1.24       Applying the new FBT gross-up formula to these cases would distort the tax treatment between fringe benefits and cash salary - either, because the person who provided the benefit was not entitled to an input tax credit or because the GST did not apply. In order to ensure that the new FBT provisions produce an equitable outcome for all employers, the existing FBT gross-up formula is to be applied to ‘type 2 aggregate fringe benefits amounts’. [New subsection 5B(1C)]

1.25        The calculation of an employer’s type 1 and type 2 aggregate fringe benefits amounts is explained in the following paragraphs.

Employer’s type 1 aggregate fringe benefits amount

1.26        New subsection 5C(3) establishes how to work out an employer’s ‘type 1 aggregate fringe benefits amount’ for a year of tax.

1.27       In order to determine the ‘type 1 aggregate fringe benefits amount’, an employer is required to identify for each employee those fringe benefits in respect of which the provider was allowed input tax credits. An employee’s individual fringe benefits amount is then calculated in respect of those benefits.

1.28        Under the current FBT law, an employer must determine the individual fringe benefits amount for each employee in order to work out the aggregate fringe benefits amount. The individual fringe benefits amount is calculated in accordance with section 5E and is essentially the employee’s share of the taxable value of all fringe benefits, other than ‘excluded fringe benefits’, provided to an employee or to an associate of the employee.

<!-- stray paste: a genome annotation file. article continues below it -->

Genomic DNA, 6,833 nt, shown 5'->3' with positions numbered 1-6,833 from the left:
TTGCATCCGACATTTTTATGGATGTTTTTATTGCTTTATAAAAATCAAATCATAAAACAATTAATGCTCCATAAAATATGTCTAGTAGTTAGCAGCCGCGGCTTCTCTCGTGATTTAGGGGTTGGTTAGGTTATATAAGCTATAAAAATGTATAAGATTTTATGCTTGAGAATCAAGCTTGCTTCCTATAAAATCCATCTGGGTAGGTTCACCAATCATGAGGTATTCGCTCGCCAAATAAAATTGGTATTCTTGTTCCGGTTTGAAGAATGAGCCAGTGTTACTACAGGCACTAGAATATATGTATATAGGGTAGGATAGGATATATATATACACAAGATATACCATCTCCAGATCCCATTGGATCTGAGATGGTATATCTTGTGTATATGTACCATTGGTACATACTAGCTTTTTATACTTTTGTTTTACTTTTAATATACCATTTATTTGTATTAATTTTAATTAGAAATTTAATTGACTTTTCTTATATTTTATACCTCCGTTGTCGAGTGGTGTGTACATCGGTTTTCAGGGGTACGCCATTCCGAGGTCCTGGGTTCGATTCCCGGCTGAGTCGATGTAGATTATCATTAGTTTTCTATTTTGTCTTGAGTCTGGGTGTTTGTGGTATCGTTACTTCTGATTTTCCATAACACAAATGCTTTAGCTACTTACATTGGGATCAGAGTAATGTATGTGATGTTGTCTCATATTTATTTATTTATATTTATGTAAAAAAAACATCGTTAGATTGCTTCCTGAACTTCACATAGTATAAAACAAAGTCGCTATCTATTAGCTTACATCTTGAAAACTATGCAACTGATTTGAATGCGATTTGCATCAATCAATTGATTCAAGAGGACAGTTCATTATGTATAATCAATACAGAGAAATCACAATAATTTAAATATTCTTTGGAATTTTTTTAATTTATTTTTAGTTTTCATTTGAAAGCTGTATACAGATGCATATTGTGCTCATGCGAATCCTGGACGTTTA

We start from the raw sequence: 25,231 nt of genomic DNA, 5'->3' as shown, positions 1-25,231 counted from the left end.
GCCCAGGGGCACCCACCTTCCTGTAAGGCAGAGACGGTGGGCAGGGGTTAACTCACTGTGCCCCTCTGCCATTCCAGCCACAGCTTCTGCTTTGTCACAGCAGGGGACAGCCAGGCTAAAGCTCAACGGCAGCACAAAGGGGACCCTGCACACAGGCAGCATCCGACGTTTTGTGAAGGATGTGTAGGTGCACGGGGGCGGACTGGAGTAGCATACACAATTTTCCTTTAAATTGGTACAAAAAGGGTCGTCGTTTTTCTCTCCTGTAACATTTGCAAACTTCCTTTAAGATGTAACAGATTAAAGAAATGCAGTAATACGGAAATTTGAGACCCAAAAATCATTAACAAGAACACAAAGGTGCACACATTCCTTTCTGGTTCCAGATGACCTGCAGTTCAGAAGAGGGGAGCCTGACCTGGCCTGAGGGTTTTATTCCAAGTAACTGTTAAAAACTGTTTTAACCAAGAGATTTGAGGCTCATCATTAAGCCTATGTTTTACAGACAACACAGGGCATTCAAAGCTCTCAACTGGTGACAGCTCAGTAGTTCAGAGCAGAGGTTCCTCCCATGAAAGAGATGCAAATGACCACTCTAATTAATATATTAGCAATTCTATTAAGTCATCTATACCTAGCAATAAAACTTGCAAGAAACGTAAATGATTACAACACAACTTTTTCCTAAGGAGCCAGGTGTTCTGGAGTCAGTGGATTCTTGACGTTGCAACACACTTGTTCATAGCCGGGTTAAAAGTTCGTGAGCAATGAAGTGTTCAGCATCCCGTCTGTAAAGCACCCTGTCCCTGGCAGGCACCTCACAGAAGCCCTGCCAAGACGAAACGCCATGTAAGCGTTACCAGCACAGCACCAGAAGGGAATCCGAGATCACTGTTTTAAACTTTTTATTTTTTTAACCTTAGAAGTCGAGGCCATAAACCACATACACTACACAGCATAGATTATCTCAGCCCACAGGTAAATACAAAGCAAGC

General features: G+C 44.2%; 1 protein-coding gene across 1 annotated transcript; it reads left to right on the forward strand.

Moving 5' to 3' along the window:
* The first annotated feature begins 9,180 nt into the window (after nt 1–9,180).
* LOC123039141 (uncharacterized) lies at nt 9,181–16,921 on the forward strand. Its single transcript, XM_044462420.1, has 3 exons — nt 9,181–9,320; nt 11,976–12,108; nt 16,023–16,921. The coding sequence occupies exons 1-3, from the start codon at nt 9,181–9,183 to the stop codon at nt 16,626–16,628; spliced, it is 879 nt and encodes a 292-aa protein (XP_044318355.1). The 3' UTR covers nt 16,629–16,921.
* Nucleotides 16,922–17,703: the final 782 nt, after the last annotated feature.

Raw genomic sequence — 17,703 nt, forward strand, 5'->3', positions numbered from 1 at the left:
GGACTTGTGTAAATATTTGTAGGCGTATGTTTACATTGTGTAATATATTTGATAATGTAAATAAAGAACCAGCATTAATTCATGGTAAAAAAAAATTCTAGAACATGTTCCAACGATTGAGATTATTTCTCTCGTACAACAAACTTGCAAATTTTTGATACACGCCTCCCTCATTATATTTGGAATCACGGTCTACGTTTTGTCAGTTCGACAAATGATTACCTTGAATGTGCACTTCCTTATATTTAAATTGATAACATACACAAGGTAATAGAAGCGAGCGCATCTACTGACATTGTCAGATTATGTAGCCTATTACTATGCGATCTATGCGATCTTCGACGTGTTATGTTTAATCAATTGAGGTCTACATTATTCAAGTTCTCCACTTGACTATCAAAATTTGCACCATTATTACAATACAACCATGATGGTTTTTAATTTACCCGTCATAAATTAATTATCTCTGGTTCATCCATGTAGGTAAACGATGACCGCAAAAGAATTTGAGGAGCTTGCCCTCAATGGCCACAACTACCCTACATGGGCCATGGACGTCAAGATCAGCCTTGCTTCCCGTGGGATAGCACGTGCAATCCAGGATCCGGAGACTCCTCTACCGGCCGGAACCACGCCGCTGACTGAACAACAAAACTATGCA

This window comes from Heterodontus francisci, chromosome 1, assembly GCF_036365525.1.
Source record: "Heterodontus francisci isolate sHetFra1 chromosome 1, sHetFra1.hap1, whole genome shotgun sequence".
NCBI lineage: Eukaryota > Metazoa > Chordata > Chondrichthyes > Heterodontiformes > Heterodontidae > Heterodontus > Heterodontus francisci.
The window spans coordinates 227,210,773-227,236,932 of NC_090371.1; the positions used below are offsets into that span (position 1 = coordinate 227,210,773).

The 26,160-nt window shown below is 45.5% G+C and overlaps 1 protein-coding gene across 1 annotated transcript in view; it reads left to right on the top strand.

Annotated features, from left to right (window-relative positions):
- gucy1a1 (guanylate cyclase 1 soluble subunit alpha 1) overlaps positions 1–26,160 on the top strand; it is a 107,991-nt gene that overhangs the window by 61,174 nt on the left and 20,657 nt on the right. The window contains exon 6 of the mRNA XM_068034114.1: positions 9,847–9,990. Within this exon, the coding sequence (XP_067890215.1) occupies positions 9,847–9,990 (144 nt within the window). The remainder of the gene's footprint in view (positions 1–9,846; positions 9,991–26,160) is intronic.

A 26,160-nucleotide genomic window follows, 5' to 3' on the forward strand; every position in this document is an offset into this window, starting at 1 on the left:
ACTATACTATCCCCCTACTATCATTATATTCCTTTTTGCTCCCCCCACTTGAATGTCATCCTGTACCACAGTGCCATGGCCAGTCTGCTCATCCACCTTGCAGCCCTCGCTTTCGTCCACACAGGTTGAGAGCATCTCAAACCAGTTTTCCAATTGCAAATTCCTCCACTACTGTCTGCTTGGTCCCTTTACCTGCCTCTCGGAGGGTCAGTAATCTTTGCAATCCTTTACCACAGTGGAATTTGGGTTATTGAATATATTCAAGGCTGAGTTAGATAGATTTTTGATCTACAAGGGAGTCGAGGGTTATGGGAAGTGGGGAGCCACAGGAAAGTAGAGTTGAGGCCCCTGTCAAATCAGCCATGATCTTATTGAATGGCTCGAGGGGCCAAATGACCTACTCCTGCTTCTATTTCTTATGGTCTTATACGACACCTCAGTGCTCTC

1.29       An employer must also calculate the taxable value of every ‘excluded fringe benefit’ provided to employees, or associates of the employees, where the provider of the benefit was entitled to input tax credits.

1.30       The proportion of the ‘individual fringe benefits amount’ worked out in paragraphs 1.27 and 1.28 for each of the employees, and the proportion of the ‘excluded fringe benefits’ worked out in paragraph 1.29, are then added together to give the employer’s type 1 aggregate fringe benefits amount .

1.31       In the case where, for the entire operating period, the persons providing the benefits are not registered for GST or the business activities are input taxed, the employer’s ‘type 1 aggregate fringe benefits amount’ will be nil.

Employer’s type 2 aggregate fringe benefits amount

1.32       In accordance with new subsection 5C(4), an employer’s type 2 aggregate fringe benefits amount for a FBT year is calculated as the sum of:

·       the individual fringe benefits amount for each of the employer’s employees that relates to fringe benefits on which the provider of the benefit did not incur GST, or was not entitled to input tax credits on the acquisition of the benefit; and

·       the total taxable value of excluded fringe benefits on which the provider of the benefit did not incur GST, or was not entitled to input tax credits on the acquisition of the benefit.